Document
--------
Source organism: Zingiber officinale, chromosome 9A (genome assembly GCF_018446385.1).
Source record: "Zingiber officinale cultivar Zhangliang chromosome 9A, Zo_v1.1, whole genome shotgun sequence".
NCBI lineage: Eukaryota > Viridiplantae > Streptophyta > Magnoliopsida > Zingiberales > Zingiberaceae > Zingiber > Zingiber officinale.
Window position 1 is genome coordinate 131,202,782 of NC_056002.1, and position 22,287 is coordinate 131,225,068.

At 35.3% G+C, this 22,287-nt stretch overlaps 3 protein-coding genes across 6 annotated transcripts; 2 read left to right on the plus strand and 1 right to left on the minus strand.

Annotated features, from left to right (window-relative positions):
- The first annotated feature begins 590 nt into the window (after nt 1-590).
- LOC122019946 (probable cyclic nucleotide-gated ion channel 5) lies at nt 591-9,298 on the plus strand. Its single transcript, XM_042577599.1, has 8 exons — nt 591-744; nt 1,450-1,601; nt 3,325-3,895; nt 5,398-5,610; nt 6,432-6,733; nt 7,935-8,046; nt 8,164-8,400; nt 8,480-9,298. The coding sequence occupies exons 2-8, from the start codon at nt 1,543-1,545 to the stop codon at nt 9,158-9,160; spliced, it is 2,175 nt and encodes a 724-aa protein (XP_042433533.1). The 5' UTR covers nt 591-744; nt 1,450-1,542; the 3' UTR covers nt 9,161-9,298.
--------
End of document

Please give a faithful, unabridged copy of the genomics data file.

Source organism: Zingiber officinale, chromosome 9A (genome assembly GCF_018446385.1).
Source record: "Zingiber officinale cultivar Zhangliang chromosome 9A, Zo_v1.1, whole genome shotgun sequence".
NCBI lineage: Eukaryota > Viridiplantae > Streptophyta > Magnoliopsida > Zingiberales > Zingiberaceae > Zingiber > Zingiber officinale.
Window position 1 is genome coordinate 131,202,782 of NC_056002.1, and position 22,287 is coordinate 131,225,068.

At 35.3% G+C, this 22,287-nt stretch overlaps 3 protein-coding genes across 6 annotated transcripts; 2 read left to right on the plus strand and 1 right to left on the minus strand.

Annotated features, from left to right (window-relative positions):
- The first annotated feature begins 590 nt into the window (after nt 1-590).
- LOC122019946 (probable cyclic nucleotide-gated ion channel 5) lies at nt 591-9,298 on the plus strand. Its single transcript, XM_042577599.1, has 8 exons — nt 591-744; nt 1,450-1,601; nt 3,325-3,895; nt 5,398-5,610; nt 6,432-6,733; nt 7,935-8,046; nt 8,164-8,400; nt 8,480-9,298. The coding sequence occupies exons 2-8, from the start codon at nt 1,543-1,545 to the stop codon at nt 9,158-9,160; spliced, it is 2,175 nt and encodes a 724-aa protein (XP_042433533.1). The 5' UTR covers nt 591-744; nt 1,450-1,542; the 3' UTR covers nt 9,161-9,298.